Hands Together

Hands Together

Back between a salon and an accountant’s office, a pair of plain garage doors off Edwards Street hides a creative wonderland: Wet Clay Works, a coworking ceramics studio where, in the back left corner, Ericka Saracho and Gabriela Margarita De Jesus of Bright Raven Studio work side by side turning humble clay into fine and decorative art.

Originally from Los Angeles, Saracho was drawn to clay when they decided to shadow a class Margarita De Jesus happened to be taking at Creative Arts Workshop. Saracho had worked as a union organizer in Las Vegas before moving back to New Haven, where she had previously attended Yale. Margarita De Jesus had grown up in The Hill neighborhood and studied film photography, also at Yale. She found clay while studying abroad in a small Brazil town, having signed up on whim for a one-off pottery workshop. “I was having a good time,” she recalls, “and the teacher looked at me, smiling. He said, ‘You have to do this when you go back.’”

It took a few years for Margarita De Jesus to reapproach clay, but in reflecting on what led her back to it, she didn’t hesitate. “For me it was the process. Having all those different stages, it eliminates that need to think too much. You can get into a meditative state.” On Bright Raven’s website, she elaborates: “For me the process has always been analog and slow—requiring hands, physical ritual, a bit of intuition, and most of all curiosity for what will be revealed.”

Three years after the class at Creative Arts Workshop, the duo behind Bright Raven—who chose that name for its folkloric quality and as a totem for curiosity and resilience—also work out of a home studio set up in response to the pandemic’s shutdown of pottery studios. As a result, Bright Raven was able to sell at popup markets across Connecticut in 2021, gaining market insights along the way. At one popup in Coventry, a farmer approached their table and picked up a mug to inspect it. “The handle,” he concluded, and put it back. But rather than being defeated by such moments, Bright Raven adapted and even thrived. Every potential customer “has their own preference, and been a benefit for us,” Saracho says, providing creative and commercial encouragement.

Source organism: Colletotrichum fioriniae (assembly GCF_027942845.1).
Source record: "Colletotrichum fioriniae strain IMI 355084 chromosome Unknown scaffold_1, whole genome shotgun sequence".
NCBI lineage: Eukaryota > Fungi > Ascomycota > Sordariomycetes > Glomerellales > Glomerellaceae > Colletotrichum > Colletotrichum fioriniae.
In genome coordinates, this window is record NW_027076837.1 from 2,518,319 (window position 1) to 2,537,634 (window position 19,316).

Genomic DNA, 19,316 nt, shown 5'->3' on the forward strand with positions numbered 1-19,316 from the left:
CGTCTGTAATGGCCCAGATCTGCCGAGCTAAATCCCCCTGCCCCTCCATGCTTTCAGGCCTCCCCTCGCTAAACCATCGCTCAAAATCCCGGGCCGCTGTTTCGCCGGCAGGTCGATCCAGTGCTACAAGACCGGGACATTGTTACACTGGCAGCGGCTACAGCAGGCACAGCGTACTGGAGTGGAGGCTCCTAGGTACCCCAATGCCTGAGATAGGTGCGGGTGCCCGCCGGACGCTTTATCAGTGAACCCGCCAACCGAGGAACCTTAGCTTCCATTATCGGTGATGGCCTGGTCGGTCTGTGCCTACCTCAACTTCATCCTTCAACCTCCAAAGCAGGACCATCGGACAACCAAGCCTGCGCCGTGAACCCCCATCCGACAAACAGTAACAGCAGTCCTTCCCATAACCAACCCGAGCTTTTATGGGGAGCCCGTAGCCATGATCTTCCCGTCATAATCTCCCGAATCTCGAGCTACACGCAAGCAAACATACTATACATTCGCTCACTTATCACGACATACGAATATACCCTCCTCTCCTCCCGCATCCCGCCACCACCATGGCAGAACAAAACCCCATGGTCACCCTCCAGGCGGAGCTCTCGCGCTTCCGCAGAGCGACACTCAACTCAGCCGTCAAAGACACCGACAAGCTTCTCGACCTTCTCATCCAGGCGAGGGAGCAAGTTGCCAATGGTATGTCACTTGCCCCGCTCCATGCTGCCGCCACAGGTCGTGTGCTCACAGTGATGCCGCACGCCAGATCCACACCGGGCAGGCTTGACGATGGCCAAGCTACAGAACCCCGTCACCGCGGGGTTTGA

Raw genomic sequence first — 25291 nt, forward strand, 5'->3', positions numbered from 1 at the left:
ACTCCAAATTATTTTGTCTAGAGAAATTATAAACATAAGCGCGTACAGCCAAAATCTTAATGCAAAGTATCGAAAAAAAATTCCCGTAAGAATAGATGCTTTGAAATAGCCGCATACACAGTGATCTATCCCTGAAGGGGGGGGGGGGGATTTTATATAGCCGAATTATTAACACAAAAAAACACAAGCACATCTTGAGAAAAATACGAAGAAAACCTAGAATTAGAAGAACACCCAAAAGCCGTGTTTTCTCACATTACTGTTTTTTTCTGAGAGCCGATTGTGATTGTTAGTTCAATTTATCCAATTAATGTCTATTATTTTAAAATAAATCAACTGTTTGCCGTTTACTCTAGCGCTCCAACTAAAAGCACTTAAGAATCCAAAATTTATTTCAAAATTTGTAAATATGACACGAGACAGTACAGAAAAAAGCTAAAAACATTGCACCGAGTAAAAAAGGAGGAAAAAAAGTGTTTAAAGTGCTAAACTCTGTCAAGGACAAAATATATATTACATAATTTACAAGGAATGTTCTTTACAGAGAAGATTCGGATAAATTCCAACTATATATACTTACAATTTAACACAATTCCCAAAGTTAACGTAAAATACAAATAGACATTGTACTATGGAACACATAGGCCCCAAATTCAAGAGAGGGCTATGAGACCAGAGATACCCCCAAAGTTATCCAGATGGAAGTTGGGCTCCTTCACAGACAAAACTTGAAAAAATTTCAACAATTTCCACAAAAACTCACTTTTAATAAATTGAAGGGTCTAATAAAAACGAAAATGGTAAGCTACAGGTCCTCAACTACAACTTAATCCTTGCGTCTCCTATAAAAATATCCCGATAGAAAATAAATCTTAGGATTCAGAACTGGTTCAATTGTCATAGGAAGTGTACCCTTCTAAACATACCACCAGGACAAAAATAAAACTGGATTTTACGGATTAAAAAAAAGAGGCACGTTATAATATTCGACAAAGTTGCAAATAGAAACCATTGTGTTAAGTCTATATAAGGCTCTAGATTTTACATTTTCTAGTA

The night of my visit to Wet Clay Works, the pair set up on their pottery wheels. Margarita De Jesus began trimming a pot-in-progress that had already been shaped, while Saracho started to build one from scratch, attentively keeping the clay moist and pliable, their hands gaining a thick gray coat as the pot grew and took form.

The whole process seems to involve eight basic stages—selecting the material, wedging (removing any air from) it, choosing a technique, sculpting the clay, trimming and decorating it, bisque firing it, glazing it and finally glaze firing it—an often lengthy process requiring patience, mindfulness and, in Bright Raven’s case, precision and attention to detail. “I’m inspired a lot by texture and by drawing onto my pots,” Margarita De Jesus says. “I like to do a lot of sgraffito work. Scratching into the clay after putting an underglaze and making botanical designs. That’s inspired by my time doing analog photography. I think I’ve always had this interest in art process that takes a long time.”

Walking through Wet Clay Works, I lingered at a rack of test tiles in different hues and glazes. “We’re experimenting with color to see what story we want to tell,” Margarita De Jesus says. Adjacent to the test tiles, a shelf of brightly colored chemicals were lined in a row. At times, they say, the area mimics a busy laboratory, as the countertop fills with freshly glazed experiments.

A culture of testing will certainly help with a “Make 100 Throw Down” campaign Bright Raven recently launched on Kickstarter, which is, as of this writing, 95% of the way to its goal with 17 days left. Their first such campaign happened in 2021, “after Covid-19 shut down our community studio” and the duo needed a creative way to get their wares out there. This time, backers can secure rewards from a tiny pot/photobook combo to a choice of four unique bowls, with private pottery lessons also in the mix.

Rewards, as applicable, will be produced in spring and summer, then delivered in October 2023. For backers, the wait to receive their rewards will be its own exercise in patience and mindfulness, in communion with the creative process behind them.

Written by Lindsay Skedgell. Images 1, 3 (Saracho), 4 (Margarita De Jesus) and 5 photographed by Lindsay Skedgell. Image 2 courtesy of Bright Raven Studio.

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